headspace (organisation)

From Wikipedia, the free encyclopedia
Jump to navigation Jump to search
Headspace organisation logo

Headspace is an Australian youth organization for mental health initiative established by the Australian government in 2006. The project is funded by the Department of Health and Ageing under the Youth Mental Health Initiative Program.

Headspace offers support for those aged 12 to 25 years old on a range of issues including depression, anxiety, stress, alcohol and drug use, sexuality, sexual health, personal or family relationship issues and bullying. Young people and their families can get support at a headspace centre as well as online and telephone support service eheadspace.[1][2]

Centres[edit]

Headspace has more than 90 centres across Australia which can be accessed for free or at low cost. Staff include doctors, psychologists, social workers, occupational therapists, nurses, youth workers, counsellors and alcohol and drug workers.[3] Headspace can help with general health, counselling, education and employment services, as well as drug and alcohol issues.[4]

Centre locations[edit]

New South Wales & ACT

Brookvale, Campbelltown, Gosford, Camperdown, Maitland, Wollongong, Coffs Harbour, Mt Druitt, Bathurst, Wagga Wagga, Parramatta, Nowra, Chatswood, Port Macquarie, Tamworth, Newcastle, Penrith, ACT - Canberrra

Victoria

Geelong, Morwell, Glenroy, Elsternwick, Sunshine, Frankston, Bendigo, Collingwood, Warrnambool, Collingwood, Knox, Ballarat, Dandenong, Shepparton

Queensland

Mount Isa, Cairns, Townsville, Mackay, Hervey Bay, Maroochydore, Southport, Warwick, Inala, Nundah, Ipswich, Toowoomba

Western Australia

Albany, Broome, Fremantle, Osborne Park, Midland, Bunbury, Armadale, Rockingham

South Australia

Edinburgh North, Noarlunga, Adelaide, Port Adelaide, Murray Bridge, Berri, Port Augusta, Mount Gambier

Tasmania

Hobart, Launceston, Devonport

Northern Territory

Alice Springs, Palmerston

[5]

eheadspace[edit]

eheadspace is confidential, free and secure space where a young person can call, web chat or email with a qualified youth mental health professional. It is not a crisis support unlike Lifeline or Kids Helpline.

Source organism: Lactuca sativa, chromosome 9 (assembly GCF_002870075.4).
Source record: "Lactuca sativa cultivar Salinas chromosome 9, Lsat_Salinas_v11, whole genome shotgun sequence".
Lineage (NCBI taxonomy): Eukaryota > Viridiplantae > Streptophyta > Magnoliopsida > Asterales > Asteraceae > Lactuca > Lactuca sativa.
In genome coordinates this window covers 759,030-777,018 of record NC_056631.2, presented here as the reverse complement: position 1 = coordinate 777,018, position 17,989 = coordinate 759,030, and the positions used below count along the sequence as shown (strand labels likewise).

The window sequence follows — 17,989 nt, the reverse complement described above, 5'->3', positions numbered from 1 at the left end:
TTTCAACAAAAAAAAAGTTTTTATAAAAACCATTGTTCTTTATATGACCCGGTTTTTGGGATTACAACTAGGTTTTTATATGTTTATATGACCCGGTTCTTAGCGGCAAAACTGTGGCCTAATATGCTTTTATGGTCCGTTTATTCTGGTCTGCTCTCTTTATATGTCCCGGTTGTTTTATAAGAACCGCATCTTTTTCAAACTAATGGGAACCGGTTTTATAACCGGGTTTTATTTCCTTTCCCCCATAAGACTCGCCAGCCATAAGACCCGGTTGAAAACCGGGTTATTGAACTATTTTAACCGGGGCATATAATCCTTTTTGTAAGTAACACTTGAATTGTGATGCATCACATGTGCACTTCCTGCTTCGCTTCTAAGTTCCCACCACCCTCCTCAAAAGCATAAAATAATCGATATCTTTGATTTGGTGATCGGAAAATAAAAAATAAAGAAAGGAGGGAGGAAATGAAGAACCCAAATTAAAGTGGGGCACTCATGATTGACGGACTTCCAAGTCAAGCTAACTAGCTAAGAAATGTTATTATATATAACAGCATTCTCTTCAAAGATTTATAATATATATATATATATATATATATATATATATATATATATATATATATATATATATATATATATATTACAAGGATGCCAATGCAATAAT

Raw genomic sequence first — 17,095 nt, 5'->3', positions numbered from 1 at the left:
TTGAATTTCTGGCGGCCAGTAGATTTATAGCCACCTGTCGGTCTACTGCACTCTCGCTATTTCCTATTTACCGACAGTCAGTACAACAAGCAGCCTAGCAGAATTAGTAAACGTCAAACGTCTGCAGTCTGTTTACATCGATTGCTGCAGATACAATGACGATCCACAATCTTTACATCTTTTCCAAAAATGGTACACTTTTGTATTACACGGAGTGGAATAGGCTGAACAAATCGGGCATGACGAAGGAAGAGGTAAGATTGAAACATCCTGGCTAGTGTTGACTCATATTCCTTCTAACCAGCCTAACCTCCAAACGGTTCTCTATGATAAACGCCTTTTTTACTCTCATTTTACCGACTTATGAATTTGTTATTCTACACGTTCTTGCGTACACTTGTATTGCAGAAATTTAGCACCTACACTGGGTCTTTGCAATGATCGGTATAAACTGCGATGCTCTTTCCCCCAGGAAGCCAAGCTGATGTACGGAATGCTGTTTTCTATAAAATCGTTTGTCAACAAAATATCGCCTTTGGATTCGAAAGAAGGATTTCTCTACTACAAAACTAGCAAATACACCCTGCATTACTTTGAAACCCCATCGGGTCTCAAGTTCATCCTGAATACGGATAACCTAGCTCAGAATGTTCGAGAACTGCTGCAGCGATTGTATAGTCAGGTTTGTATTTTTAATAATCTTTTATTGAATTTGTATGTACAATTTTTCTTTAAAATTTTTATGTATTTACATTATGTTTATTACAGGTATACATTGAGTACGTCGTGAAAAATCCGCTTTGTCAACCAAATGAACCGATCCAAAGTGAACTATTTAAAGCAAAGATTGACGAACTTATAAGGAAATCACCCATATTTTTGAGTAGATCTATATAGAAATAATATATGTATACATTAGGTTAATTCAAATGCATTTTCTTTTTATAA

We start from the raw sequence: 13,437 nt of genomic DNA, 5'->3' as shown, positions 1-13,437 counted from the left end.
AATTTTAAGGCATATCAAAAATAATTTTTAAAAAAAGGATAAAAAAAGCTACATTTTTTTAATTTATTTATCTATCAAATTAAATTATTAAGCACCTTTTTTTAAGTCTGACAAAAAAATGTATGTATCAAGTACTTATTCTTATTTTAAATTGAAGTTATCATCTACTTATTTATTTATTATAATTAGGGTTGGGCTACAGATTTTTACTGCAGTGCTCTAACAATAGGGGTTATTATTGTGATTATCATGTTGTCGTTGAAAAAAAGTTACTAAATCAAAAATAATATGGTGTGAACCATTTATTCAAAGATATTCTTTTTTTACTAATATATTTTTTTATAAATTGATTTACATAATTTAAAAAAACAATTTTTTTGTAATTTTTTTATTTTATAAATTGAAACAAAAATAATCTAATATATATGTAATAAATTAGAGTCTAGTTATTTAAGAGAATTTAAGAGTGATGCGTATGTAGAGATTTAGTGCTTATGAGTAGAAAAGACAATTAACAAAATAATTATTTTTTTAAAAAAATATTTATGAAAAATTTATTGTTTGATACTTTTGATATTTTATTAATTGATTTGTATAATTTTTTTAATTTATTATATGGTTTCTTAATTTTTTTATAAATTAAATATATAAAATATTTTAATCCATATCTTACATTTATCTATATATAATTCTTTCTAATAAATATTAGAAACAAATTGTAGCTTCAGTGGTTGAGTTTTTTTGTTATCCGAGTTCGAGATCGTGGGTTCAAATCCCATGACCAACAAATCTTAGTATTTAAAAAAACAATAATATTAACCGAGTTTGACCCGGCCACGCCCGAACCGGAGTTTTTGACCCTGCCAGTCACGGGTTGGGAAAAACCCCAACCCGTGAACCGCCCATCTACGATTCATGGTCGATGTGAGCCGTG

The service can be used between 9:00am to 1:00am 7 days a week (AEST) and can call the phone line 1800 650 890 between 9:00am to 1:00am 7 days a week (AEST).

School support[edit]

headspace School Support is an initiative funded by the Department of Health and Ageing that provides support to secondary schools affected by the suicide of a student.[6]

Support can be accessed for:

  • Short and long term responses following a suicide or suspected suicide
  • Support and advice regarding managing a suicide in a school setting
  • Resources including a Suicide Postvention Toolkit, fact sheets and links to other relevant websites.[7]

Staff, board and ambassadors[edit]

The Chief Executive of Headspace is Chris Tanti [8] and the organisation also has a board which includes Wendy McCarthy AO (Chair) and Professor Patrick McGorry AO.[9]

Ambassadors include:

See also[edit]

References[edit]

  1. ^ http://www.abc.net.au/news/2016-03-16/rise-in-aboriginal-youth-seeking-headspace-mental-health-service/725147[dead link]
  2. ^ "headspace". healthdirect - free Australian health advice. Retrieved 2017-10-31. 
  3. ^ "How Headspace can help" (PDF). Archived from the original (PDF) on 2012-02-27. Retrieved 2012-02-27. 
  4. ^ "We must all work together to prevent youth suicide". The West Australian. 2016-04-13. 
  5. ^ 'Find a centre' at headspace.org.au Accessed 30 May 2017
  6. ^ "Lisa Helps Put Bullies in Their Place with the Help of headspace". South Coast Register. Retrieved 2014-09-17. 
  7. ^ "Australia's National Youth Mental Health Foundation". Headspace. Retrieved 2012-02-27. 
  8. ^ "Headspace Blog". Blog.headspace.org.au. Retrieved 2012-02-27. 
  9. ^ "Australia's National Youth Mental Health Foundation (about-us/board)". headspace. Archived from the original on 2012-02-27. Retrieved 2012-02-27. 

External links[edit]